Bill Rindfuss, executive director of strategic programs for the Haas Finance Group, pitched Search Funds as a new Berkeley Haas finance course in 2019, inviting Simon to teach it as an extracurricular. “It was well-attended and got great student evaluations, which helped greatly in getting it approved as a new course,” Rindfuss said.
While other courses, including New Venture Finance taught by Maura O’Neill and M&A courses taught by Peter Goodson, help prepare students to launch their own funds, the Search Funds class is the headliner for students focused on search.
The course teaches MBA students with little to no CEO experience how to raise money—usually between $500,000 to $800,000—from a group of a dozen or so individual investors. The class also walks students through the complexities of the search and acquisition process. Searchers typically hold the companies they buy for six to 10 years.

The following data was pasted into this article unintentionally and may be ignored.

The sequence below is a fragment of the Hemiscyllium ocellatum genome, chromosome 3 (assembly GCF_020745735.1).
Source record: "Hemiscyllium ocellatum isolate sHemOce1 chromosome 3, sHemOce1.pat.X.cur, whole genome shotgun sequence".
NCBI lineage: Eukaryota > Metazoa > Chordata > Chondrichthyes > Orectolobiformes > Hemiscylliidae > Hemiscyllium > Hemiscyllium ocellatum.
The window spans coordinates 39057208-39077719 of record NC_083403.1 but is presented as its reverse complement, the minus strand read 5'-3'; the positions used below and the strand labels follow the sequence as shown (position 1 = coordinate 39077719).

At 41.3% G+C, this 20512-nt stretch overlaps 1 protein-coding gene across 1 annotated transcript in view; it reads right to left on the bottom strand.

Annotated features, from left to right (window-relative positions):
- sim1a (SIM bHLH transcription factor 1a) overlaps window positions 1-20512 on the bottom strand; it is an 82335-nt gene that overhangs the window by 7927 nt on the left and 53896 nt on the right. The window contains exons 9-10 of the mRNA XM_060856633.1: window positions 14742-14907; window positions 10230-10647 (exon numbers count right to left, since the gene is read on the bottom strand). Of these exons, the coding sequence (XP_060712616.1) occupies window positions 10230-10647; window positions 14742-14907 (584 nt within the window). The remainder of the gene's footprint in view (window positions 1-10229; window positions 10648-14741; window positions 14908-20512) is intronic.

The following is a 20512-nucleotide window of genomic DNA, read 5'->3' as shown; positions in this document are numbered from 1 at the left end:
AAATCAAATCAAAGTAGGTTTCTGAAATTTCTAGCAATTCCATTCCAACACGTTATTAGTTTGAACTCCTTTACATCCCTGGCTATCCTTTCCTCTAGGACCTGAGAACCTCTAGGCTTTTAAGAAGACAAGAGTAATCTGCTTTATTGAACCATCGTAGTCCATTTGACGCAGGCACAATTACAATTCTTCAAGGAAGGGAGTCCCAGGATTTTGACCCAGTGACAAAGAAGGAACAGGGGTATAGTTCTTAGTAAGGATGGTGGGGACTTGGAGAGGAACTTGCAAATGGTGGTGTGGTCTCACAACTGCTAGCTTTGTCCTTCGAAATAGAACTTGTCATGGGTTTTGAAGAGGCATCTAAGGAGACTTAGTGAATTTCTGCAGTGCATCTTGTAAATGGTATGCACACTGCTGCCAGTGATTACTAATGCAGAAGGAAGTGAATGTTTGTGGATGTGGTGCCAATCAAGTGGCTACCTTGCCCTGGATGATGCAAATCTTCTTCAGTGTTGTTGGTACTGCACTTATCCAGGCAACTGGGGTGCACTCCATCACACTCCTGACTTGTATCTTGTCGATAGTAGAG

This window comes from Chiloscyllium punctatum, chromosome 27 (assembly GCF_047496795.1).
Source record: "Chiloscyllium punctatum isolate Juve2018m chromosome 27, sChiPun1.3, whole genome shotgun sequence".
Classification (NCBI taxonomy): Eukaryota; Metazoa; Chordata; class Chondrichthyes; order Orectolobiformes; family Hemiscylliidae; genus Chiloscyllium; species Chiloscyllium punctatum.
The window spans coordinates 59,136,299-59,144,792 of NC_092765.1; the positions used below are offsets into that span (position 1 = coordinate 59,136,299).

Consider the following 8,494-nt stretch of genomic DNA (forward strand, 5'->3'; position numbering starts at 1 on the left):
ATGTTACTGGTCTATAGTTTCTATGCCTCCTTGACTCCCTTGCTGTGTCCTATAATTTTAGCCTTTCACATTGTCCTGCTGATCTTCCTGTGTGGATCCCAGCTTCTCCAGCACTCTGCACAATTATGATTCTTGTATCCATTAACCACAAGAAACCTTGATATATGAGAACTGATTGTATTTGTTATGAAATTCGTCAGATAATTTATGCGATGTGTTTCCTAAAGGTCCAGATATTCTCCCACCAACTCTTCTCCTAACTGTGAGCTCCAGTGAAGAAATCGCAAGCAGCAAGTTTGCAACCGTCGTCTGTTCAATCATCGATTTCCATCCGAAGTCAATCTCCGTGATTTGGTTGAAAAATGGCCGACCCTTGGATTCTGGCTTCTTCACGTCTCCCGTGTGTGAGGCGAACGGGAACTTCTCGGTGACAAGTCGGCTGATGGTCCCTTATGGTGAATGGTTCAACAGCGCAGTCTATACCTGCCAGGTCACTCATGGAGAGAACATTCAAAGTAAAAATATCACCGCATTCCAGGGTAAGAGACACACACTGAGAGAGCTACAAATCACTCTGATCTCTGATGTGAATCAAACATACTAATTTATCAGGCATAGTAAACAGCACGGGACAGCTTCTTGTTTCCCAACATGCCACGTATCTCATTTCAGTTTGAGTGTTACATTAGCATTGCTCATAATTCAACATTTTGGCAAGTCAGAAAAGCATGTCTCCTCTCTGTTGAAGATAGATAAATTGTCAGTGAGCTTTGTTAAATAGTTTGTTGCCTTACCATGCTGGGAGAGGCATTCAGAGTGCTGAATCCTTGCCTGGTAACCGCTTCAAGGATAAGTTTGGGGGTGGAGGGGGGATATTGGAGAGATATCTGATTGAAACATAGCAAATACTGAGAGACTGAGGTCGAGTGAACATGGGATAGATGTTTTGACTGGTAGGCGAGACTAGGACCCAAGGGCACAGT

Startup vs search
The model isn’t for everyone, though, as there’s risk. About a third of all searches end without an acquisition. Search also might not be the right fit for students with true startup aspirations. “I ask students, ‘What appeals to you?’” Simon said. “Do you like to go from 0 to 10 in starting a company? A lot of people want to be in the middle—from 100 to 1,000. It’s that type of entrepreneur we’re looking for, someone who is taking an existing business and growing it.”
For Lopez, a former U.S. Marine with an investment banking background, and Greenberg, who has a private equity background, a search fund is the perfect middle ground, as both are entrepreneurial but had no interest in building a startup from scratch. While their total fund amount is undisclosed, their lead investor is Pacific Lake Partners, and they’ve also drawn a few investors in the Haas community.